In a tradition dating back to, well, who knows when really, championship sports teams have paid a visit to the White House so that the President can praise the champions for their athletic excellence, team unity and sportsmanship. This year’s Stanley Cup winners the Boston Bruins made the traditional visit but without their goalie, Tim Thomas, a noted Republican.
Thomas, it would seem, believes that the Federal government is incapable of operating with any degree of team unity, descending instead into political impasse, gamesmanship, power politics and gross deviations from the Constitution.
On Monday, Thomas posted the following message:
I believe the Federal government has grown out of control, threatening the Rights, Liberties, and Property of the People.
This is being done at the Executive, Legislative, and Judicial level. This is in direct opposition to the Constitution and the Founding Fathers vision for the Federal government.
Because I believe this, today I exercised my right as a Free Citizen, and did not visit the White House. This was not about politics or party, as in my opinion both parties are responsible for the situation we are in as a country. This was about a choice I had to make as an INDIVIDUAL.
This is the only public statement I will be making on this topic.
It’s rather vague language but it has some of the usual symbolic hallmarks of Libertarianism. To his credit, however, he wisely places the blame on both parties. However, snubbing a Democratic President leaves very little room open for interpretation. Thomas could speak publicly about politics and be heard, but avoiding a handshake with a Democrat carries greater symbolic impact.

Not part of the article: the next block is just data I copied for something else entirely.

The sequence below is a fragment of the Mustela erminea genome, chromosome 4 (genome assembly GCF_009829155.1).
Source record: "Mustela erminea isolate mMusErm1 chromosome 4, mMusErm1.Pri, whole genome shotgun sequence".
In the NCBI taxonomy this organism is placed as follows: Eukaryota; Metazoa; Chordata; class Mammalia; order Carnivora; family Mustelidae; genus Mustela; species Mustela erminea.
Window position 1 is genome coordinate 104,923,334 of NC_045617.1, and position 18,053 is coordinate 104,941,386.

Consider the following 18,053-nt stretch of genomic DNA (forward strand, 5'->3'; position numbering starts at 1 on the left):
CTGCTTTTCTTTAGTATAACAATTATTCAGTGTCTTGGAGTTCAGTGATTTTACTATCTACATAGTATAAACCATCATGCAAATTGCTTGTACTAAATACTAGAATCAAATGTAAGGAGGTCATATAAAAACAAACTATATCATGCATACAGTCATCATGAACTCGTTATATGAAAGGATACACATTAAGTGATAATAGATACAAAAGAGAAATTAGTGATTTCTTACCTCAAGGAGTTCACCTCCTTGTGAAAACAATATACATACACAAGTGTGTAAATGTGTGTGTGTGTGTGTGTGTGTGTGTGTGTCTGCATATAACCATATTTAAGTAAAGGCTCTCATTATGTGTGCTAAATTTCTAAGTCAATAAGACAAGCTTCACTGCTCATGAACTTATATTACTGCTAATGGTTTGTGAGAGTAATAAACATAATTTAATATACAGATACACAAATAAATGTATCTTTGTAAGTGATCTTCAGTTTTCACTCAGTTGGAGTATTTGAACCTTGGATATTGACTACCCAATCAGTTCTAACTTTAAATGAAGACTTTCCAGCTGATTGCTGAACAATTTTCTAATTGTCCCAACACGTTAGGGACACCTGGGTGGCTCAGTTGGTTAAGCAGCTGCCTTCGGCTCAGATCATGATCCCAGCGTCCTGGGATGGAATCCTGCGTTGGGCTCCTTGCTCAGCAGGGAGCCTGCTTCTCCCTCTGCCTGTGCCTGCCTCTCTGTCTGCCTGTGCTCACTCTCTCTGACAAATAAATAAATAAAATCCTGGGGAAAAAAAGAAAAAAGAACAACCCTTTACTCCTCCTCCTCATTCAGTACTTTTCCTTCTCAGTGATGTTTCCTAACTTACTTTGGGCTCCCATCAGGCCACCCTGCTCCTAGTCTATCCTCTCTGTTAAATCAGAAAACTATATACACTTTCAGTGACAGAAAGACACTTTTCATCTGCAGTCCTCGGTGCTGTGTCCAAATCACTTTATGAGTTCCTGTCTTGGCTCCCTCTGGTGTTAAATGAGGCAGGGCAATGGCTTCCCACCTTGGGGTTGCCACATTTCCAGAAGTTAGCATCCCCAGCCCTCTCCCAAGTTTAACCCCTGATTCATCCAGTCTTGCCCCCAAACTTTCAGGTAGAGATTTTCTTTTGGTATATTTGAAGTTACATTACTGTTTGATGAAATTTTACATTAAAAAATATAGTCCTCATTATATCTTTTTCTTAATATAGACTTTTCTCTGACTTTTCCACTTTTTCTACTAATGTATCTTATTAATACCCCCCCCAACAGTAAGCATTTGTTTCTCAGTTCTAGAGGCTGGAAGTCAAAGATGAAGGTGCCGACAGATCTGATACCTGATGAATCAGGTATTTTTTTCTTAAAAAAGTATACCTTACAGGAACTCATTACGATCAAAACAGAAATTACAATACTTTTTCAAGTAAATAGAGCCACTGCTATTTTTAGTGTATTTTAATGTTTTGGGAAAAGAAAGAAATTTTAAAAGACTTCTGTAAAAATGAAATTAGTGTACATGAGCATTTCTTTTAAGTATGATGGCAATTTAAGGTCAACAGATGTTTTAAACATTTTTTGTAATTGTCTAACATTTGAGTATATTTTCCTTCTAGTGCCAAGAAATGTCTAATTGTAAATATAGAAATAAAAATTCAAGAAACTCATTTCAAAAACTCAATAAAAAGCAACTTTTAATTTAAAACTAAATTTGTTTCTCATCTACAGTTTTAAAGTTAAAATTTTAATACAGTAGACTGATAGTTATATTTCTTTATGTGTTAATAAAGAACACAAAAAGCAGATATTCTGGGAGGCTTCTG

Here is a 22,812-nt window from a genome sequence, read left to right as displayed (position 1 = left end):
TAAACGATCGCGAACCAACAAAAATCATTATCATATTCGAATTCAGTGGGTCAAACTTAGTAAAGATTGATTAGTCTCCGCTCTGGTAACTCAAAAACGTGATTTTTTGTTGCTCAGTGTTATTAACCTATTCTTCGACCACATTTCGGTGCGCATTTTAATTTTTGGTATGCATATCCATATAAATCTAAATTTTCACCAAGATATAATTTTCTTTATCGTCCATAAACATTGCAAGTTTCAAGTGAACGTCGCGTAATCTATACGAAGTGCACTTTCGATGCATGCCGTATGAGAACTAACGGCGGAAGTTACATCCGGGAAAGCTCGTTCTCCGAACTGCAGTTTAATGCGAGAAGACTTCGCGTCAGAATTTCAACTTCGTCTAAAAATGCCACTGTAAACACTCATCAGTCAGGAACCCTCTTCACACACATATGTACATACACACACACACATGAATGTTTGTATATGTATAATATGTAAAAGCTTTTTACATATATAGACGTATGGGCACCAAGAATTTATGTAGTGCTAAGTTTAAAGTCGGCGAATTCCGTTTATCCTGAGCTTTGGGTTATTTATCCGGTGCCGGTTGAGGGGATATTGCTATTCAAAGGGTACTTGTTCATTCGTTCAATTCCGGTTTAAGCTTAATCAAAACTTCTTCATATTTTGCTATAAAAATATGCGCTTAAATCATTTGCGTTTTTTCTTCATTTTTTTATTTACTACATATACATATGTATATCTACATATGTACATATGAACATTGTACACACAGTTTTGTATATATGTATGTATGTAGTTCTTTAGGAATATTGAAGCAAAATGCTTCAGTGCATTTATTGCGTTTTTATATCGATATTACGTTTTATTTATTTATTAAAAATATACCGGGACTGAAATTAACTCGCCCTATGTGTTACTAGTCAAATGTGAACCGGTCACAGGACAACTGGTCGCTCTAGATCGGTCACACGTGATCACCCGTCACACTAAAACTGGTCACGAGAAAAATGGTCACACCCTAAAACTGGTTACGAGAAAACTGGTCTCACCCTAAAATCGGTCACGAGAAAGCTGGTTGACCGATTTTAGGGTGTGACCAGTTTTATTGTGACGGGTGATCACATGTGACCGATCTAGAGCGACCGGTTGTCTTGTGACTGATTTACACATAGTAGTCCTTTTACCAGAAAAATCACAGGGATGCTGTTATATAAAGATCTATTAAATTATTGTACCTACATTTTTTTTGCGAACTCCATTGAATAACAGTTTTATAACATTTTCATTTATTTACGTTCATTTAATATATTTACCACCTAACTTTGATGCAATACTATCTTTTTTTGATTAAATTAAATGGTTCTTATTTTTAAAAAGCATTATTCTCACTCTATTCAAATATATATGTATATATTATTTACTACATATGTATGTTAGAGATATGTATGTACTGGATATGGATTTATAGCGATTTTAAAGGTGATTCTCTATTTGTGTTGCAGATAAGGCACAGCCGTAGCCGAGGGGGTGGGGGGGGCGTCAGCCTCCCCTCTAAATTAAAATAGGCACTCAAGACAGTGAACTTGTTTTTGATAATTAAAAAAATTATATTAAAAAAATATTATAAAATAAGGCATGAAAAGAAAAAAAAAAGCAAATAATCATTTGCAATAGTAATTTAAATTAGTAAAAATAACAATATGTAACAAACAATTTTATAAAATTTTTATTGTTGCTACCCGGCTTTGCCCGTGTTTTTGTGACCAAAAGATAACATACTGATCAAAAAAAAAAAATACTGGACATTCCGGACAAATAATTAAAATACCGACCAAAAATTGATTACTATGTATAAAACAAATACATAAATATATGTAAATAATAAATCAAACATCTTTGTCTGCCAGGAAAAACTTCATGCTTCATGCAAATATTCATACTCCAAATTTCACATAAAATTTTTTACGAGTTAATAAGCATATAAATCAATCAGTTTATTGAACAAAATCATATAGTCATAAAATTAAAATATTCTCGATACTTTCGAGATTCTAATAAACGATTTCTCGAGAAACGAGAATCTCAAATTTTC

The problem with Libertarianism in its current form, though, lies in its belief that the free market will solve all economic crises. It has evolved into a religious belief in an economic philosophy, full of zealots who cannot comprehend the fact, or are unwilling to entertain the probability, that the present economic structure of the U.S. and the world involves a collusion between government and the private sector.
Obama surely discovered the true extent of this reality after his election in 2008. And though can be criticized for the rather seamless continuation of the status quo, he does not deserve the lion’s share of blame, and we do not deserve to hear Tim Thomas’ simplistic diagnosis of the American Empire in decline.
Clearly, the rigors of professional sports make it difficult to study the complex issues of government and economy.